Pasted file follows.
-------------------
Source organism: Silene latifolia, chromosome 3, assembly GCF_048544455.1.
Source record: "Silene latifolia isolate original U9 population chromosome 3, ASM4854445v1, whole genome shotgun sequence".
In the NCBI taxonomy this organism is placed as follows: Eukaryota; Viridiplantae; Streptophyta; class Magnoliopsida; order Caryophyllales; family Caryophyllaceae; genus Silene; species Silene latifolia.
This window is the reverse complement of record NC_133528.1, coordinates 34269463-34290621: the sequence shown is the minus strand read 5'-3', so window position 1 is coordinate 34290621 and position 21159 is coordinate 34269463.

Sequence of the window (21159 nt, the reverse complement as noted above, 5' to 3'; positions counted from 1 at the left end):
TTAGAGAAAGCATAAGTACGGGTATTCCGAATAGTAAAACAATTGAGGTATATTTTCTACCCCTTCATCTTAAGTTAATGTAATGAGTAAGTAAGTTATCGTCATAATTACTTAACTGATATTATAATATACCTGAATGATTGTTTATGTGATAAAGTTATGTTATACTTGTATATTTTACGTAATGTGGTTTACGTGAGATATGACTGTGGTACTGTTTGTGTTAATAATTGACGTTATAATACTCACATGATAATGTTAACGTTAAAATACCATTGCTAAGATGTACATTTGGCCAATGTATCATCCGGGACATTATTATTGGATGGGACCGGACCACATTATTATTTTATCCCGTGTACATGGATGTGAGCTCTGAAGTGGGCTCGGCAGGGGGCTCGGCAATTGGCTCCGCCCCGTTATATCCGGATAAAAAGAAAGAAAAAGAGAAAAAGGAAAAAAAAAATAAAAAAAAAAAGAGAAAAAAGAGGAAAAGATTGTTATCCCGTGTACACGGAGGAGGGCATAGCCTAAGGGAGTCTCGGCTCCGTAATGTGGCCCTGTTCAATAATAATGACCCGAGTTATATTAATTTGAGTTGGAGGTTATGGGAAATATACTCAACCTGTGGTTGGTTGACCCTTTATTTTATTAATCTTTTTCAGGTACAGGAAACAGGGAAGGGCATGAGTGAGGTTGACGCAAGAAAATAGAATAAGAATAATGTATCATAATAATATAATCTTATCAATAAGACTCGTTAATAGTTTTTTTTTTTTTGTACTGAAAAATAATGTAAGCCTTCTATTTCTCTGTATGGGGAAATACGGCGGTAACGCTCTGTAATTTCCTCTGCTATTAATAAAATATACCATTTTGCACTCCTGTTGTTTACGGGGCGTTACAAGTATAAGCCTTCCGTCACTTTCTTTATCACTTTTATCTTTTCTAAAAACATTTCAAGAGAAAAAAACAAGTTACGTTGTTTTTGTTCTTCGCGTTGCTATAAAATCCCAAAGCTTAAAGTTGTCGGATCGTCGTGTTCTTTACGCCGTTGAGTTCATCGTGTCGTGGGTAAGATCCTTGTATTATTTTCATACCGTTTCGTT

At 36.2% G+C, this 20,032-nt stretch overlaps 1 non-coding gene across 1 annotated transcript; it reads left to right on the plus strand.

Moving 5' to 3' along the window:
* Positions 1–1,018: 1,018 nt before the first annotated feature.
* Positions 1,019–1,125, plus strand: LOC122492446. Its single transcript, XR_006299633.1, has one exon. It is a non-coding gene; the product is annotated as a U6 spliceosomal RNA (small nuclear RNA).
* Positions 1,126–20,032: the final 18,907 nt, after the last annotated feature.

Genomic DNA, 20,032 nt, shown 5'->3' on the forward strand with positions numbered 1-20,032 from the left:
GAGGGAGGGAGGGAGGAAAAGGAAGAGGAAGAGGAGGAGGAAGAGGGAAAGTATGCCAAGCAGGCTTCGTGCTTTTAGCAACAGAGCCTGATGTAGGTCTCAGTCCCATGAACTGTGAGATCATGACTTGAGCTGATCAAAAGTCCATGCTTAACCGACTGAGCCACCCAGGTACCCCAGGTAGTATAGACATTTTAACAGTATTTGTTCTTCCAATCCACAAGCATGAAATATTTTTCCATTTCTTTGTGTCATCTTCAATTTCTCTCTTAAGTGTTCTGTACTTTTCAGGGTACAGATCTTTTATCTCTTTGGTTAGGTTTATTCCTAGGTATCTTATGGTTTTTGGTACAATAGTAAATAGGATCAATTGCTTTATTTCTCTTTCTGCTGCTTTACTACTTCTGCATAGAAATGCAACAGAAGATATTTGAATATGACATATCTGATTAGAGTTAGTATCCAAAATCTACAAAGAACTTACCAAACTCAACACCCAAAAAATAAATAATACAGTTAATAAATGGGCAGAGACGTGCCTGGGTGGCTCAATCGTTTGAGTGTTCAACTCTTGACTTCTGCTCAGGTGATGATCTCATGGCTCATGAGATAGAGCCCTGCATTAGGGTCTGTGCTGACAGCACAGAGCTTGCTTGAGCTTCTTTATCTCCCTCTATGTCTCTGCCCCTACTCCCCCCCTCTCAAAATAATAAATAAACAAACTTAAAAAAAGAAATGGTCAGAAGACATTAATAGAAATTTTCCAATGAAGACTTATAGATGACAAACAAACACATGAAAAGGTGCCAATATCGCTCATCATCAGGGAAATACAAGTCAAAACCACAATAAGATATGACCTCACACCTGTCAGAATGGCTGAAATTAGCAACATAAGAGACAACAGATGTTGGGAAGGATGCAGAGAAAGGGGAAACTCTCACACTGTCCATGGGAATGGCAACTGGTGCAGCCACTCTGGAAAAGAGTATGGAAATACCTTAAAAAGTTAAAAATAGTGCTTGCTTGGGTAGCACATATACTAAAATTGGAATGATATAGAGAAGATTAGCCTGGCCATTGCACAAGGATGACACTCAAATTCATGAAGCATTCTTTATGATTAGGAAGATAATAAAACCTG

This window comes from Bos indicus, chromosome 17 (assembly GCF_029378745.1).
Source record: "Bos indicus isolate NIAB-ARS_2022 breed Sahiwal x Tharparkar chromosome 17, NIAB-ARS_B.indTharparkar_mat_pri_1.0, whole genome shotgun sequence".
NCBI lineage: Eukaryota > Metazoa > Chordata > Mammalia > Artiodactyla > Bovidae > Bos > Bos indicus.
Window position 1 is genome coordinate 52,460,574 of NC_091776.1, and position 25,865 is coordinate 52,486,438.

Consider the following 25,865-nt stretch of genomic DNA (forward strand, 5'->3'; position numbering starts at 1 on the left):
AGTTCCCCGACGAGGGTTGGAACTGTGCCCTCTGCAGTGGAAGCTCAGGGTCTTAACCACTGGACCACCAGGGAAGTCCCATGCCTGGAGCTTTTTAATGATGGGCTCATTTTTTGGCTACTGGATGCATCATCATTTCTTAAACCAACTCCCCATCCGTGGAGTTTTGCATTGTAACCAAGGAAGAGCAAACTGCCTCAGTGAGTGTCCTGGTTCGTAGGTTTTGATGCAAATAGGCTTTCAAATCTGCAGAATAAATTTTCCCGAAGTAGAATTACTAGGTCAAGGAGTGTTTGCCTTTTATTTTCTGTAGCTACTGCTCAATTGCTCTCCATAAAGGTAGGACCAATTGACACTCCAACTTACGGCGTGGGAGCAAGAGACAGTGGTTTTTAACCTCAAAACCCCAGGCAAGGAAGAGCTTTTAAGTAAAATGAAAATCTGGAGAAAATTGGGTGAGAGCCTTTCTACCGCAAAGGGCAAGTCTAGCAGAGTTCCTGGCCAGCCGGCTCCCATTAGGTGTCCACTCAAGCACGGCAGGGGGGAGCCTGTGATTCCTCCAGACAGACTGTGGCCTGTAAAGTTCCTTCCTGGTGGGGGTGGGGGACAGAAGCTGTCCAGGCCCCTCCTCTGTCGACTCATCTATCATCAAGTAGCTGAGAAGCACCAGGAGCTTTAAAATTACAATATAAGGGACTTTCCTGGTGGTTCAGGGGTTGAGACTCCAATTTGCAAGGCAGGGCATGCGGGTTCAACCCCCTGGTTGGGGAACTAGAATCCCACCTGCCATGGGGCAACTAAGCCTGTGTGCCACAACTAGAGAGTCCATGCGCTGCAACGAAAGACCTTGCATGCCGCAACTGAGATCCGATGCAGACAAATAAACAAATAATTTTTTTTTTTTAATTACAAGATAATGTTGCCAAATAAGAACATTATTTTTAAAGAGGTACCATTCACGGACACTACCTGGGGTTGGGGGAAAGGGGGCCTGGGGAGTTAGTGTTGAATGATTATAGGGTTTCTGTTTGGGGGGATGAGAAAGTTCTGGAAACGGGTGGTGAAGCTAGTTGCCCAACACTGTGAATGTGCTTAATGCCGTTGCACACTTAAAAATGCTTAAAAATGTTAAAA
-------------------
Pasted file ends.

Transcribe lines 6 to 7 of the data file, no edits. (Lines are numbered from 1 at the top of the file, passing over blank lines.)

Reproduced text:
TTAGAGAAAGCATAAGTACGGGTATTCCGAATAGTAAAACAATTGAGGTATATTTTCTACCCCTTCATCTTAAGTTAATGTAATGAGTAAGTAAGTTATCGTCATAATTACTTAACTGATATTATAATATACCTGAATGATTGTTTATGTGATAAAGTTATGTTATACTTGTATATTTTACGTAATGTGGTTTACGTGAGATATGACTGTGGTACTGTTTGTGTTAATAATTGACGTTATAATACTCACATGATAATGTTAACGTTAAAATACCATTGCTAAGATGTACATTTGGCCAATGTATCATCCGGGACATTATTATTGGATGGGACCGGACCACATTATTATTTTATCCCGTGTACATGGATGTGAGCTCTGAAGTGGGCTCGGCAGGGGGCTCGGCAATTGGCTCCGCCCCGTTATATCCGGATAAAAAGAAAGAAAAAGAGAAAAAGGAAAAAAAAAATAAAAAAAAAAAGAGAAAAAAGAGGAAAAGATTGTTATCCCGTGTACACGGAGGAGGGCATAGCCTAAGGGAGTCTCGGCTCCGTAATGTGGCCCTGTTCAATAATAATGACCCGAGTTATATTAATTTGAGTTGGAGGTTATGGGAAATATACTCAACCTGTGGTTGGTTGACCCTTTATTTTATTAATCTTTTTCAGGTACAGGAAACAGGGAAGGGCATGAGTGAGGTTGACGCAAGAAAATAGAATAAGAATAATGTATCATAATAATATAATCTTATCAATAAGACTCGTTAATAGTTTTTTTTTTTTTGTACTGAAAAATAATGTAAGCCTTCTATTTCTCTGTATGGGGAAATACGGCGGTAACGCTCTGTAATTTCCTCTGCTATTAATAAAATATACCATTTTGCACTCCTGTTGTTTACGGGGCGTTACAAGTATAAGCCTTCCGTCACTTTCTTTATCACTTTTATCTTTTCTAAAAACATTTCAAGAGAAAAAAACAAGTTACGTTGTTTTTGTTCTTCGCGTTGCTATAAAATCCCAAAGCTTAAAGTTGTCGGATCGTCGTGTTCTTTACGCCGTTGAGTTCATCGTGTCGTGGGTAAGATCCTTGTATTATTTTCATACCGTTTCGTT

At 36.2% G+C, this 20,032-nt stretch overlaps 1 non-coding gene across 1 annotated transcript; it reads left to right on the plus strand.